BECKET -- Carl Orff's cantata "Carmina burana" has firmly established its place among 20th-century masterpieces, a work that by its nature offers striking opportunities for inspired movement, along with its inherent joy and excitement for the ears.
Maurice Wainrot's production of the ballet for Canada's Royal Winnipeg Ballet, now a decade old, was unveiled Wednesday evening in the Ted Shawn Theatre at Jacob's Pillow Dance Festival during the company's first appearance here in 48 years. They're here through Sunday afternoon.
Wainrot's "Carmina" is loaded with exuberance to match the youthful vigor of a company that apparently is turning out an endless supply of young dancers through its extensive training programs.
Orff pulled the 24 poems that make up his cantata from a group of texts by students and clergy of the 11th- and 12th century, written primarily in medieval Latin. The fickle characters of fortune and wealth, life's ephemeral nature, spring's joys and the pleasures and attendant perils of drinking, gluttony, gambling and lust are the burning issues.
"O Fortuna," the beginning and concluding part of Orff's score, now a part of popular culture in films and in television commercials, is delivered with a full stage of dancers in rather spectacular fashion, with the ballerinas lifted and rotated at one point by their partners in the manner of a wheel of fortune, an intrinsic symbol of "Carmina's" ethos.
Although some of the work's texts border on salaciousness, Wainrot has steered clear of the blatant territory in which other choreographers have plunged eagerly, choosing expressions that suggest folkish fun more generally, and in more abstract form, lust and the other sins of weak mortals.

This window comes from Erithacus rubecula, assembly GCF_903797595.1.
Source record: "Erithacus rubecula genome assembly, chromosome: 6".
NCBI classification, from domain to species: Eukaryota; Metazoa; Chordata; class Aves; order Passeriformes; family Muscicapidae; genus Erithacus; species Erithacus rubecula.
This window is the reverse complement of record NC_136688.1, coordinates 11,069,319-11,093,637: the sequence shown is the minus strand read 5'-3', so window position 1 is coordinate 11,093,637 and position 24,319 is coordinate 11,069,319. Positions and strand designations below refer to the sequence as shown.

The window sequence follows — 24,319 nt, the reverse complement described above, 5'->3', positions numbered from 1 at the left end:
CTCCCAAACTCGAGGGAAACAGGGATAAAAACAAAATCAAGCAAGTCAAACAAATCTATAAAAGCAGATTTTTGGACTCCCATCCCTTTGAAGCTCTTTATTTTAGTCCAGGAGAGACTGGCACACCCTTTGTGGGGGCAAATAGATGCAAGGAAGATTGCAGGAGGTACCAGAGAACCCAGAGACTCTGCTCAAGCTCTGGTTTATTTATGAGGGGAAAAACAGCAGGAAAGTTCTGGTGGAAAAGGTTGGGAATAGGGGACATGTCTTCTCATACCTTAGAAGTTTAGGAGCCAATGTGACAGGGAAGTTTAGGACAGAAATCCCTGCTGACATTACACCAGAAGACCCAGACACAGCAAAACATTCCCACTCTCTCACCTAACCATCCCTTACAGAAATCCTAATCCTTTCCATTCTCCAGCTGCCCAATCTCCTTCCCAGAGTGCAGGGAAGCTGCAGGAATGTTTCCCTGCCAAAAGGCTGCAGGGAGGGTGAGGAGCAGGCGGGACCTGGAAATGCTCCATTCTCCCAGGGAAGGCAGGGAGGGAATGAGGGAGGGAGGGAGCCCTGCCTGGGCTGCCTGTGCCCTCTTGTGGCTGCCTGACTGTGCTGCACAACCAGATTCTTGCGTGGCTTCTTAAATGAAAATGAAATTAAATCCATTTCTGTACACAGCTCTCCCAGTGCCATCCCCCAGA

He also manages some beautifully constructed tableaux, such as at the conclusion of the rather sensuous, modernly phrased "In Taberna" scene, in which the libidinous maiden, danced cunningly by Amanda Green, is lifted and supported by her ensemble of ravagers. Large scale efforts like this "Carmina" are not easy, and this incarnation emerged with minimal mishaps.
Jo-Ann Sundermeier, the Pillow's 80th anniversary poster figure, was joined in the smoothly balletic "Cours d'Amours" pas de deux by Alexander Gamayunov, an equally fine dancer who repeatedly swept her off her feet only to face the uncertainty of love.
The ideal, of course, is to have soloists, choristers and an orchestra in the company of dancers, but space in this case prevents such collaboration. The recording used, although unidentified in the program, had some fine singers, and it was conducted sensitively.
The work of Peter Quanz, a young choreographer whose "Luminous" was a highpoint of the Hong Kong Ballet's visit last month, returned with "In Tandem," a dance that further explores the Quanz theories about relationships in which love is concerned. The piece for six dancers -- two men, four women -- was set to the Pulitzer-Prize-winning Double Sextet of Steve Reich who was feted with some of his music last weekend at the Bang on a Can Marathon at Mass MoCA.
In his "In Tandem," Quanz tenders fascinating counterpoint in his graceful lifts and arabesques during the edgier outer allegro movements of Reich's score, and supplies an elegant pair of pas de deux for the slow movement, danced with suave assurance by two couples, Sophia Lee and Gamayunov, and Yayoi Ezawa and Yosuke Mino. Anne Armit's costume design is casual all around, black shorts for everyone, grey tops for the women, black t-shirts for the men.
The Montreal-based choreographer, Mark Godden, clearly had love and relationships on his mind in his "Moonlight Sonata," a brief six-minute pas de deux from a longer work, "As Above, So Below." Here the "above" part, the more optimistic promise, emerged in a persuasive performance by Sunder meier and Harrison James, the two clad in white by Paul Daigle, perhaps for the purity of their seeming motives.
ROYAL WINNIPEG BALLET. "Carmina burana;" "In Tandem;" "Moonlight Sonata." Through Sunday. Eves.: Fri., Sat. 8. Mats.: Sat., Sun. 2. Jacob's Pillow, Ted Shawn Theatre, 358 George Carter Road, Becket. Tickets: $70, $65. (413) 243-9745; www. jacobspillow.org.